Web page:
Through this decision consumers discovered a number of factors that have now become the basis of a new economic reality. The first of these realities takes us back to the 1940's when Sears and Roebuck first introduced its good / better / best system of merchandising. What consumers have now discovered is that much of the difference between "best" and "better" is meaningless hype and that the real ego appropriate decision is between good and better not better and best. In the case of the Escalade they discovered that perhaps they didn't need those expensive "dove" styled wheels that supposedly make their Escalade even "cooler."
The second lesson is that it turns out that in many cases the very element of the program, product and service that was offered as the basis of the upgrade or its "cool" factor was often lower quality than the original. Going back to the wheel example, consumers discovered that the "dove" styled wheel wasn't really chrome, it was "chrome clad" and that it was subject to rusting and deterioration. It turned out that all too often premium wasn't premium but rather really expensive hype. "All you can eat" is not a premium experience if the server never shows up.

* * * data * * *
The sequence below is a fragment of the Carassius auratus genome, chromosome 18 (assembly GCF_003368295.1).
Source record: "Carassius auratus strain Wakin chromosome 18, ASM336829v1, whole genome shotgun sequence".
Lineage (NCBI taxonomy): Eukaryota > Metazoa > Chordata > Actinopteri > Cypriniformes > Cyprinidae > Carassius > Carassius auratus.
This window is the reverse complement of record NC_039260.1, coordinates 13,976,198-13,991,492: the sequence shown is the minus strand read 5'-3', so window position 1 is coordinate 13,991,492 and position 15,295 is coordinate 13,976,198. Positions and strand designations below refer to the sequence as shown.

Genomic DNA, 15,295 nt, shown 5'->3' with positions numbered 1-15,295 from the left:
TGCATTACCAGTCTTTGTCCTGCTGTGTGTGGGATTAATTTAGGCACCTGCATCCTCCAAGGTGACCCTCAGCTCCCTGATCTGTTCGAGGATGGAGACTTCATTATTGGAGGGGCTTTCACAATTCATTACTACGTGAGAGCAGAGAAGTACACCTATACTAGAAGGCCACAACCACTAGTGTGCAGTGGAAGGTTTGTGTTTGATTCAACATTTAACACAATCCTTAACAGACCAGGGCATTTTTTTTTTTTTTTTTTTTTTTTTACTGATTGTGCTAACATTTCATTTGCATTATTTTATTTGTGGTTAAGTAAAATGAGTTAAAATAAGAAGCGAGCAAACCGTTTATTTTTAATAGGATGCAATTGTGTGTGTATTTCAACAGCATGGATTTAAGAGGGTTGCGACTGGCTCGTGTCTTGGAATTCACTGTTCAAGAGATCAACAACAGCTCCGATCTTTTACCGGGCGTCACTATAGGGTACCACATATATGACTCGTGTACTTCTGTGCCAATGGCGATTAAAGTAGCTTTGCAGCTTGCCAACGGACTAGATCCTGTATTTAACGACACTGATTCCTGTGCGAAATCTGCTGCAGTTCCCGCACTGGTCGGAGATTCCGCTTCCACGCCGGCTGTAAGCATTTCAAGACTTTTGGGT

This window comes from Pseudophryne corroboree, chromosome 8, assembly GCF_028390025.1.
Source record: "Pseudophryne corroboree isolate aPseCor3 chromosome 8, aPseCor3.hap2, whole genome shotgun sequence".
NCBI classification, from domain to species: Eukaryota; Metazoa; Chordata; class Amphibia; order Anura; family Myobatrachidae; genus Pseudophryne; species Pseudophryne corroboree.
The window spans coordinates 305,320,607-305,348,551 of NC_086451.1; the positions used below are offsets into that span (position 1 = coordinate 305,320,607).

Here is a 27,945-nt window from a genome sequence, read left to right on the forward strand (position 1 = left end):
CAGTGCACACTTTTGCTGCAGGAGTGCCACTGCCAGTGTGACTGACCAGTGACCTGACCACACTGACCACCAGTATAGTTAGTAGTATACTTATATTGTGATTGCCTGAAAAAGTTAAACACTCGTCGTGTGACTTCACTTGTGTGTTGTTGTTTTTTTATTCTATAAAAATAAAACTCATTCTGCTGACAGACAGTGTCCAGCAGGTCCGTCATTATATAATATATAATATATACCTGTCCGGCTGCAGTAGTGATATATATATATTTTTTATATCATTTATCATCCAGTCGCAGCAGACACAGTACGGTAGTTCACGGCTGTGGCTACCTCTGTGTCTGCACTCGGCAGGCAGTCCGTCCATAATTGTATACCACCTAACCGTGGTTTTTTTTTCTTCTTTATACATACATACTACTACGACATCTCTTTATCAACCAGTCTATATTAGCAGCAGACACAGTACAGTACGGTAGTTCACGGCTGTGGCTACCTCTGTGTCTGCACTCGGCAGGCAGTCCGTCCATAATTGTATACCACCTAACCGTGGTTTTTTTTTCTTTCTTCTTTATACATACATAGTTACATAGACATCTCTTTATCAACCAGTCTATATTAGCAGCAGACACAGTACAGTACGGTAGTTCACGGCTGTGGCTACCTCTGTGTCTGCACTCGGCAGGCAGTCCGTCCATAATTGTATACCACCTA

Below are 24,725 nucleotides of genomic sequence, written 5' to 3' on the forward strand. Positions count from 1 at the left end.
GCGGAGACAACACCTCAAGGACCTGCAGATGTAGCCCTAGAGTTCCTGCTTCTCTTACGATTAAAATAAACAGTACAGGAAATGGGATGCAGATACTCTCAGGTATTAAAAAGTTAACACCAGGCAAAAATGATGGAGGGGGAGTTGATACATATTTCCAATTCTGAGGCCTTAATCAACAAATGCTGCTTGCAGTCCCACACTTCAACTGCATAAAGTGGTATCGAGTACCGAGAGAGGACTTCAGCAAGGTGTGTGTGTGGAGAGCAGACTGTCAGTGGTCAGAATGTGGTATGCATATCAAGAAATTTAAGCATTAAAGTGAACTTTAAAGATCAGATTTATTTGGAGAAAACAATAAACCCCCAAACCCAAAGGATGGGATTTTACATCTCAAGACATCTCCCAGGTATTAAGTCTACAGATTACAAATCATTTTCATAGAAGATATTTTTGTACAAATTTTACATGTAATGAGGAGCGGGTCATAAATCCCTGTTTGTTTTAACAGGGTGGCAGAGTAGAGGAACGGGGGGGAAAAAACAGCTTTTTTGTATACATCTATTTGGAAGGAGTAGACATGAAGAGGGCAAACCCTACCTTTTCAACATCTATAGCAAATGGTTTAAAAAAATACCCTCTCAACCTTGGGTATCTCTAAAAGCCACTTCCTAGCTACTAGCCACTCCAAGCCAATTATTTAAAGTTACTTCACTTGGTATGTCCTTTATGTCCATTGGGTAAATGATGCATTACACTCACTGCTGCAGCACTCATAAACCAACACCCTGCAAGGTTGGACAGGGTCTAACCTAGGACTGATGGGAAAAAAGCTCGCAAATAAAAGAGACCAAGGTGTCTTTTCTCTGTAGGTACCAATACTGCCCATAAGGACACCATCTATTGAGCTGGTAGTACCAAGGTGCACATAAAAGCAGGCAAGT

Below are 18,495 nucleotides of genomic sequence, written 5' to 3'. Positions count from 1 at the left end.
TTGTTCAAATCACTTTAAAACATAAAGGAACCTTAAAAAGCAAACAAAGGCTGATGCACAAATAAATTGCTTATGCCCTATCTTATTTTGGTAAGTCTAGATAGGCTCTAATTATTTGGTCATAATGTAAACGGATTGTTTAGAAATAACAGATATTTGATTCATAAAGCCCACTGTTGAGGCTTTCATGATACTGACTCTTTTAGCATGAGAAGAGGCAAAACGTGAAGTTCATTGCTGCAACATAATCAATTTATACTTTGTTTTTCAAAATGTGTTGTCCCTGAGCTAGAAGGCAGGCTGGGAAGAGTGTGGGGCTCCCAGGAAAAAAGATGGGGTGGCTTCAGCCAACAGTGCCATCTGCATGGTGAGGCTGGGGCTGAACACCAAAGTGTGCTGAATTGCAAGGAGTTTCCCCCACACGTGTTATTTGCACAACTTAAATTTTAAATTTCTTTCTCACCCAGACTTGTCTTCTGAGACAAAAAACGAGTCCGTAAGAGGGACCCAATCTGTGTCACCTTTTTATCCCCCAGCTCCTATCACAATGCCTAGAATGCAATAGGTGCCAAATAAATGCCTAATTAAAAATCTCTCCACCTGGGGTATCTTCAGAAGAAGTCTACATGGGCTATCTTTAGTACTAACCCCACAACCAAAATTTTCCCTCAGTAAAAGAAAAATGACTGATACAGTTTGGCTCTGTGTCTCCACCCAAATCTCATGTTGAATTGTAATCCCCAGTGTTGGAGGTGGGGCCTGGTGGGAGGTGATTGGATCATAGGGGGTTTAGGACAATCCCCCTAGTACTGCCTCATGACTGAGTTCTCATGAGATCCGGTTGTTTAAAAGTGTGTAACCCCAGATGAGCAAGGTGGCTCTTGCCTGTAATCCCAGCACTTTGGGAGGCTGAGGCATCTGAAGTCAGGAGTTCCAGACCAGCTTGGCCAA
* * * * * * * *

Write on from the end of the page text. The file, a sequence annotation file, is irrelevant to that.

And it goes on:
Another example of this same trend is occurring in the restaurant industry. It is experiencing an increase in the number of consumers who have discovered that it is often cheaper to bring your own wine and pay a "corkage" fee than to pay what appears to be inappropriately inflated "menu" prices for wine. This is just more evidence of the growing DIY trend in consumer behavior. If one wants upgraded wheels on their Escalade they can often find a higher quality option at a quarter of the price at Amazon, so they "do it themselves" and add the wheels. If one wants to enjoy a premium wine at their expensive dinner, they can stop by Costco (DIY) and facilitate that option and still enjoy a premium meal.
McKinsey's research found that, in response to this discovery, significant numbers of consumers have learned to switch from status shopping to "smart" shopping, and accordingly have learned to live without expensive brands.